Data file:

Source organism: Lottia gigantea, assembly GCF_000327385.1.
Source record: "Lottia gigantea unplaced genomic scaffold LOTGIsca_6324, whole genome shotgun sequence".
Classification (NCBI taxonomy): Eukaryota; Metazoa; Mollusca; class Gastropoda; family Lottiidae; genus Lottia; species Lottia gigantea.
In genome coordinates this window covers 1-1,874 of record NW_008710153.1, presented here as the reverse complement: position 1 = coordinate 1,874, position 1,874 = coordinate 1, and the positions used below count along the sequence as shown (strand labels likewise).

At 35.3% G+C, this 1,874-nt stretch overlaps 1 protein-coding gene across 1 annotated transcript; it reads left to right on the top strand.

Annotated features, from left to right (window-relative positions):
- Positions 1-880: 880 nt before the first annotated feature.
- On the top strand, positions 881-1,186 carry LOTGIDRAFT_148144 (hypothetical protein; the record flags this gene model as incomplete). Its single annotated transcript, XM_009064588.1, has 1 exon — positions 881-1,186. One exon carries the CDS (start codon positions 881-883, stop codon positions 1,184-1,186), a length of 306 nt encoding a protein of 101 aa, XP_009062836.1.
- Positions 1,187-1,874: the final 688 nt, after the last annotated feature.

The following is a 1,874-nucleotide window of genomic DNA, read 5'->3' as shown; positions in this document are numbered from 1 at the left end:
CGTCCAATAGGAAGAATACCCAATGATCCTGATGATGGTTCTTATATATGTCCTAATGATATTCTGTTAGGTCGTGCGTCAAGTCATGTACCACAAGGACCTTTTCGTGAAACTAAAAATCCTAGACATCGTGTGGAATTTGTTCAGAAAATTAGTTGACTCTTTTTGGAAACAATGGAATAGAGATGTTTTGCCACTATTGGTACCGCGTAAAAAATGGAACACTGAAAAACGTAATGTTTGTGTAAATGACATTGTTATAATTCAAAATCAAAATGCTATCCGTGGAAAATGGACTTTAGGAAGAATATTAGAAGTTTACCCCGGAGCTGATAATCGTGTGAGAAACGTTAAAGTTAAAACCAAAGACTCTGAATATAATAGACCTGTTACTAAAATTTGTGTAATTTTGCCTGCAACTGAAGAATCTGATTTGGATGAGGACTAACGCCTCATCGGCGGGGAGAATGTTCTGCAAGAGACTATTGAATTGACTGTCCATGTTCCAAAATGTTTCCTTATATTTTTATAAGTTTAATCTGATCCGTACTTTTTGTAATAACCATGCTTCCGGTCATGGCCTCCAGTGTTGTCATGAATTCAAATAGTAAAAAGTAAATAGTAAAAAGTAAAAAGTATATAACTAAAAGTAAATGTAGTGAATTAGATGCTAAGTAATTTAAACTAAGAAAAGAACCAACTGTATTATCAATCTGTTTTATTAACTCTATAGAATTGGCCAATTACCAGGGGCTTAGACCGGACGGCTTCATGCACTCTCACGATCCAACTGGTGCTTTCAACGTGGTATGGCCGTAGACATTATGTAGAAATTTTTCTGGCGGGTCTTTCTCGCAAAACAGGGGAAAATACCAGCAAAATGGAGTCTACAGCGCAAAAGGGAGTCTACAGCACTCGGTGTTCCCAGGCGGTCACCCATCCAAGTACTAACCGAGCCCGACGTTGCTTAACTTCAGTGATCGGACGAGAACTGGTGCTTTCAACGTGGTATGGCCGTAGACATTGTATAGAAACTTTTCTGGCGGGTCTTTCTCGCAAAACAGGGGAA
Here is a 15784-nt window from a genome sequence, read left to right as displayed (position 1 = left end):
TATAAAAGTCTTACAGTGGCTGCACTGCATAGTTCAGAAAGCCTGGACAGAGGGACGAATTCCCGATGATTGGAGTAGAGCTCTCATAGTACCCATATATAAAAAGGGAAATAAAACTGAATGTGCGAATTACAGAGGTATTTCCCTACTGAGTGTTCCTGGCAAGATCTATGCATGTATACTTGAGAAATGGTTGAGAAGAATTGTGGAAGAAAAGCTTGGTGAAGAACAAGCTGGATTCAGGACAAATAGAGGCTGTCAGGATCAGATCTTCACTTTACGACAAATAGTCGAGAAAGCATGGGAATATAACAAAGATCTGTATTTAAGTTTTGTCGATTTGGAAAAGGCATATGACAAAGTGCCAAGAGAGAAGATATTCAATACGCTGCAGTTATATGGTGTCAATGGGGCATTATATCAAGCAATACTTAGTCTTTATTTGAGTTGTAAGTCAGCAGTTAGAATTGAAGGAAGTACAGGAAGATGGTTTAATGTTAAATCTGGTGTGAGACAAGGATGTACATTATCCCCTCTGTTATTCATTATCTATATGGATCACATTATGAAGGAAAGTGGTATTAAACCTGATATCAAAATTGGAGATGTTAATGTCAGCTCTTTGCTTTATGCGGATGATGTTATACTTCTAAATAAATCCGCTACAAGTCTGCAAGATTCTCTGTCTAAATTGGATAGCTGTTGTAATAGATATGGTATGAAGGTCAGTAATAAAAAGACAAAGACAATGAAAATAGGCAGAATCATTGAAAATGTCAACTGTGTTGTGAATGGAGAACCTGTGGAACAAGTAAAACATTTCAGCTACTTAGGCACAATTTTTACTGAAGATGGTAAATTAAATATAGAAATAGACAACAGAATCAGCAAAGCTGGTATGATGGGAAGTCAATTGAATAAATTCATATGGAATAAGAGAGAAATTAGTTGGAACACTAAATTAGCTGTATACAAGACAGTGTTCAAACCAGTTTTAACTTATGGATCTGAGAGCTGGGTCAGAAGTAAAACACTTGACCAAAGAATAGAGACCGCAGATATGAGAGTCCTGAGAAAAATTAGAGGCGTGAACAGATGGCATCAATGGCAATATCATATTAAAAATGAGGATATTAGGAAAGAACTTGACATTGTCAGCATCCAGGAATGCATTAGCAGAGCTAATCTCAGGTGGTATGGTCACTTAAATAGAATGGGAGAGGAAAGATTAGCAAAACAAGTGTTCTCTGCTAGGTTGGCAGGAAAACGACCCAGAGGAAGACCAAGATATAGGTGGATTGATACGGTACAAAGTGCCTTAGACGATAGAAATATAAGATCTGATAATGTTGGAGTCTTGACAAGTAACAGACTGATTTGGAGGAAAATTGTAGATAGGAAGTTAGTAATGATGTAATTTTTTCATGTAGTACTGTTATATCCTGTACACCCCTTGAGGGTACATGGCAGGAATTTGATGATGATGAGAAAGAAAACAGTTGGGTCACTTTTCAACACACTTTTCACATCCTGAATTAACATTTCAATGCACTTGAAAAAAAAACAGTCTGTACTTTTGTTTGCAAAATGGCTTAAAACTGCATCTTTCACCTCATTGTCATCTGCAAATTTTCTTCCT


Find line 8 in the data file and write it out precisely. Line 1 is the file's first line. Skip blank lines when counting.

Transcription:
- On the top strand, positions 881-1,186 carry LOTGIDRAFT_148144 (hypothetical protein; the record flags this gene model as incomplete). Its single annotated transcript, XM_009064588.1, has 1 exon — positions 881-1,186. One exon carries the CDS (start codon positions 881-883, stop codon positions 1,184-1,186), a length of 306 nt encoding a protein of 101 aa, XP_009062836.1.